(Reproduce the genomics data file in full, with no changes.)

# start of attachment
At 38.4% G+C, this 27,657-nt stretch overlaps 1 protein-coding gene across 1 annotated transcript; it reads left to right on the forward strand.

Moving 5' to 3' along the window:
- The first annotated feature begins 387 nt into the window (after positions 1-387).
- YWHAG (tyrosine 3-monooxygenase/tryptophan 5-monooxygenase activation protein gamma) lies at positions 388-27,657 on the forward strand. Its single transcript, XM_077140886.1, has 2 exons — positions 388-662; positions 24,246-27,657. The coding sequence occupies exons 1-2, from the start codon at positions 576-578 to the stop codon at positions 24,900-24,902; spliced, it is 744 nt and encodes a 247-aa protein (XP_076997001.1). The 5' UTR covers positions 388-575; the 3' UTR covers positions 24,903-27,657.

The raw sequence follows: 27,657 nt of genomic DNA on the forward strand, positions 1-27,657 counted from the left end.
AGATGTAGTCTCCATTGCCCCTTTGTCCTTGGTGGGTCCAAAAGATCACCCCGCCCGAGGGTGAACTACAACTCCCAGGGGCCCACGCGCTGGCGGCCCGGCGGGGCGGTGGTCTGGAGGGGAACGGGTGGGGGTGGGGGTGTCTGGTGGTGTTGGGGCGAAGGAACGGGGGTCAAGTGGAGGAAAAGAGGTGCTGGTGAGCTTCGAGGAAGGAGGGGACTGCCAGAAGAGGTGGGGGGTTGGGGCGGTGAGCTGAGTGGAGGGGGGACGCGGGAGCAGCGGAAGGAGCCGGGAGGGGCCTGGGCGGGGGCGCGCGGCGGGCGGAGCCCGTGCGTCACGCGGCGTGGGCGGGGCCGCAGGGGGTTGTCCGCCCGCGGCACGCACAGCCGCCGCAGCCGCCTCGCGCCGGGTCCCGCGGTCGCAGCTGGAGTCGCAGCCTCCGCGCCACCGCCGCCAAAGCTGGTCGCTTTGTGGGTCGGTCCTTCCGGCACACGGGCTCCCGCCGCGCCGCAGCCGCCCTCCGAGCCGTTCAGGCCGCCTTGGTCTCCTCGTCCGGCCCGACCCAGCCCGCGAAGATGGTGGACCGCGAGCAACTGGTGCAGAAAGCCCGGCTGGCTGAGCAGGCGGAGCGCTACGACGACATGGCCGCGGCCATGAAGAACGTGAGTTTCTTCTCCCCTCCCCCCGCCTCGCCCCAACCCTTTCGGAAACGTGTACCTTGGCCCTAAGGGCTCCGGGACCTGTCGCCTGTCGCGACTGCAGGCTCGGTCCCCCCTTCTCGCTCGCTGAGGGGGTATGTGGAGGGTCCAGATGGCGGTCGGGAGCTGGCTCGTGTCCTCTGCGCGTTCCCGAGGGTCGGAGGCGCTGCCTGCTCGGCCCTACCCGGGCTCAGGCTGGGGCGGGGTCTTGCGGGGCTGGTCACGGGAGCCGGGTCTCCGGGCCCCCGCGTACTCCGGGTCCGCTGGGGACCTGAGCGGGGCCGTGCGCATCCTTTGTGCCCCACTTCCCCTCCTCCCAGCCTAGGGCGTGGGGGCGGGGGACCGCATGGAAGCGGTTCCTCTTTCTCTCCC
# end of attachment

At 38.4% G+C, this 27,657-nt stretch overlaps 1 protein-coding gene across 1 annotated transcript; it reads left to right on the forward strand.

Moving 5' to 3' along the window:
- The first annotated feature begins 387 nt into the window (after positions 1-387).
- YWHAG (tyrosine 3-monooxygenase/tryptophan 5-monooxygenase activation protein gamma) lies at positions 388-27,657 on the forward strand. Its single transcript, XM_077140886.1, has 2 exons — positions 388-662; positions 24,246-27,657. The coding sequence occupies exons 1-2, from the start codon at positions 576-578 to the stop codon at positions 24,900-24,902; spliced, it is 744 nt and encodes a 247-aa protein (XP_076997001.1). The 5' UTR covers positions 388-575; the 3' UTR covers positions 24,903-27,657.

The raw sequence follows: 27,657 nt of genomic DNA on the forward strand, positions 1-27,657 counted from the left end.
AGATGTAGTCTCCATTGCCCCTTTGTCCTTGGTGGGTCCAAAAGATCACCCCGCCCGAGGGTGAACTACAACTCCCAGGGGCCCACGCGCTGGCGGCCCGGCGGGGCGGTGGTCTGGAGGGGAACGGGTGGGGGTGGGGGTGTCTGGTGGTGTTGGGGCGAAGGAACGGGGGTCAAGTGGAGGAAAAGAGGTGCTGGTGAGCTTCGAGGAAGGAGGGGACTGCCAGAAGAGGTGGGGGGTTGGGGCGGTGAGCTGAGTGGAGGGGGGACGCGGGAGCAGCGGAAGGAGCCGGGAGGGGCCTGGGCGGGGGCGCGCGGCGGGCGGAGCCCGTGCGTCACGCGGCGTGGGCGGGGCCGCAGGGGGTTGTCCGCCCGCGGCACGCACAGCCGCCGCAGCCGCCTCGCGCCGGGTCCCGCGGTCGCAGCTGGAGTCGCAGCCTCCGCGCCACCGCCGCCAAAGCTGGTCGCTTTGTGGGTCGGTCCTTCCGGCACACGGGCTCCCGCCGCGCCGCAGCCGCCCTCCGAGCCGTTCAGGCCGCCTTGGTCTCCTCGTCCGGCCCGACCCAGCCCGCGAAGATGGTGGACCGCGAGCAACTGGTGCAGAAAGCCCGGCTGGCTGAGCAGGCGGAGCGCTACGACGACATGGCCGCGGCCATGAAGAACGTGAGTTTCTTCTCCCCTCCCCCCGCCTCGCCCCAACCCTTTCGGAAACGTGTACCTTGGCCCTAAGGGCTCCGGGACCTGTCGCCTGTCGCGACTGCAGGCTCGGTCCCCCCTTCTCGCTCGCTGAGGGGGTATGTGGAGGGTCCAGATGGCGGTCGGGAGCTGGCTCGTGTCCTCTGCGCGTTCCCGAGGGTCGGAGGCGCTGCCTGCTCGGCCCTACCCGGGCTCAGGCTGGGGCGGGGTCTTGCGGGGCTGGTCACGGGAGCCGGGTCTCCGGGCCCCCGCGTACTCCGGGTCCGCTGGGGACCTGAGCGGGGCCGTGCGCATCCTTTGTGCCCCACTTCCCCTCCTCCCAGCCTAGGGCGTGGGGGCGGGGGACCGCATGGAAGCGGTTCCTCTTTCTCTCCC